Hood River Valley Integrated Codling Moth Management
The outcomes of this project will be the elimination or substantial reduction in the amount of azinphosmethyl and phosmet used in the estimated 1400 acres of pear and apple orchards included in the implementation area in the Hood River Valley. This will be accomplished through the adoption of integrated control programs for codling moth with a foundation of pheromone mating disruption used on an areawide basis. An intensive monitoring program will be conducted to support threshold-based decision making and supplemental treatments will be selected from the least disruptive option. Project customers will gain first- hand experience with this holistic approach to codling moth management backed up with a high level of technical support. This project will provide a model for codling moth management applicable to the entire pear and apple industries in the Mid-Columbia region, has broad stakeholder support, and has significant environmental, economic, and social impacts.
Project goals and objectives
1. Sixty percent of the growers in the implementation area currently conduct traditional codling moth management programs using a cover-spray approach rather than IPM programs. Of those, 90 percent will adopt an integrated control program that includes:
• pheromone mating disruption in all pear and apple acreage applied at full label rate
• monitoring with pheromone traps at one trap per three to five acres
• threshold-based decision making for supplemental treatments
• optimal use of new codling moth insecticides
• sanitation for non-commercial hosts of codling moth
2. Sixty percent of the growers in the implementation area currently use AZM, phosmet, or both for codling moth control. Of those, 80 percent will eliminate or reduce the use of these compounds in their pear and apple pest management programs.
1. During the 2009 season, all of the growers applied pheromone mating disruption in all pear and apple acreage applied at full label rate and all participated in the monitoring program for codling moth using the rate of one trap per three to five acres. The growers were surveyed at the end of the growing season on their use of monitoring information in their pest management decisions. Twenty of the 24 participating growers responded to the survey. Threshold based decision making for codling moth management was widely adopted but not absolute. All growers with codling moth trap catches exceeding the threshold sprayed at least some orchard blocks based on that information. Of those with codling moth trap catches below the threshold, most did not spray because the threshold was not exceeded, however, some did spray at least some orchard blocks even though the threshold was not exceeded. All growers chose specific pesticide products with the intention of conserving beneficial arthropods. The sanitation program for non-commercial hosts of codling moth was conducted in the project areas as part of the CGFG Backyard Tree Program.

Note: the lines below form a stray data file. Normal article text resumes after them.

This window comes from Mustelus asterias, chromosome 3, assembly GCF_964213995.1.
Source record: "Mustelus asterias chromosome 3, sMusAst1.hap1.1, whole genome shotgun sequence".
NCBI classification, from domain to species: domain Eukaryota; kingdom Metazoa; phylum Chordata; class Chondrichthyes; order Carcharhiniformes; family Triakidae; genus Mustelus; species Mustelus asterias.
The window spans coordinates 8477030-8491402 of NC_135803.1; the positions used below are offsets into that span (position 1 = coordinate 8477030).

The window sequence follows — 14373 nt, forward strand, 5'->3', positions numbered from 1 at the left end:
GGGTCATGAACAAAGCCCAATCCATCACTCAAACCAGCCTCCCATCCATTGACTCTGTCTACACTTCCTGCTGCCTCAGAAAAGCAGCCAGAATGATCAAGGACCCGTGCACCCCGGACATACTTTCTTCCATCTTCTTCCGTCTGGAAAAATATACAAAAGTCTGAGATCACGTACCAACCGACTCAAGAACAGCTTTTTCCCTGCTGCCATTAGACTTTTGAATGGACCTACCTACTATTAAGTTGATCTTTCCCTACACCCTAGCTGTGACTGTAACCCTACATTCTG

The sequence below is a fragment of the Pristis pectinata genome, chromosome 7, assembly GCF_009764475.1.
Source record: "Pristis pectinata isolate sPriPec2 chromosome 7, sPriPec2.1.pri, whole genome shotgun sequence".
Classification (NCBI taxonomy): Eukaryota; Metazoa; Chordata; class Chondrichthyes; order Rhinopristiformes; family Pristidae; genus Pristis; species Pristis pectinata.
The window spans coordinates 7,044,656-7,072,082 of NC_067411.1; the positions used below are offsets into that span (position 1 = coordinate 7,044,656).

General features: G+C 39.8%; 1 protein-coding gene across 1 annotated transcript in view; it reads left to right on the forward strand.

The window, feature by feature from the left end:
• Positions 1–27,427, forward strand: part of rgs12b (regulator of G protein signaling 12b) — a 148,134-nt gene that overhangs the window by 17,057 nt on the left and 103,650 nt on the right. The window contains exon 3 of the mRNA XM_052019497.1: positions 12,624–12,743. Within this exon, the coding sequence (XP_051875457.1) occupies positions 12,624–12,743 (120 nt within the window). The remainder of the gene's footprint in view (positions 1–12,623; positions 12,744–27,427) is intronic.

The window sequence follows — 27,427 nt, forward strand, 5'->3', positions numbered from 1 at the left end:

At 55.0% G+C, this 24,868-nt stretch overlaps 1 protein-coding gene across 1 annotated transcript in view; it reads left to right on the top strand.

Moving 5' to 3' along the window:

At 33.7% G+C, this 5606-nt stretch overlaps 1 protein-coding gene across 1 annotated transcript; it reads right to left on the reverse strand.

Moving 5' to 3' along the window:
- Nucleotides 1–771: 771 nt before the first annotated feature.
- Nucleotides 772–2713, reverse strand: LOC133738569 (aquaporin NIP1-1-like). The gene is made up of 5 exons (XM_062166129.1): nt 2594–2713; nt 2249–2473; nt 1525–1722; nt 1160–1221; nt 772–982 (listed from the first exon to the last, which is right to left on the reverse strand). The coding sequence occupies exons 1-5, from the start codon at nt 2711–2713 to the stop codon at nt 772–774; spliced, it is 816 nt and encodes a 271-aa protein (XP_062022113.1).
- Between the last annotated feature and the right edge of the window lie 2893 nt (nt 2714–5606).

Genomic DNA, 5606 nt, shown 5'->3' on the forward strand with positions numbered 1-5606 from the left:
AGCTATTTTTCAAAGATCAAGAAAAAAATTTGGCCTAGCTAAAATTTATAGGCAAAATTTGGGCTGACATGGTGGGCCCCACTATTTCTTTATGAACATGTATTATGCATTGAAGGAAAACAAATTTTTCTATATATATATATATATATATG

2. The growers were surveyed at the end of the growing season on their pesticide use. Twenty of the 24 participating growers responded to the survey. Our original estimates of prior AZM and phosmet use in the project area exceeded those reported by the participating growers. None the less, use of both of these OP insecticides was reduced during the 2009 season, and previous reductions achieved in the Dee Flat project area were maintained.
• Participating growers in Dee Flat did not use any AZM or phosmet in 2008 or 2009.
• Thirty-eight percent of participating growers in Odell did use some AZM or phosmet in 2008; in 2009, that was reduced to 17 percent.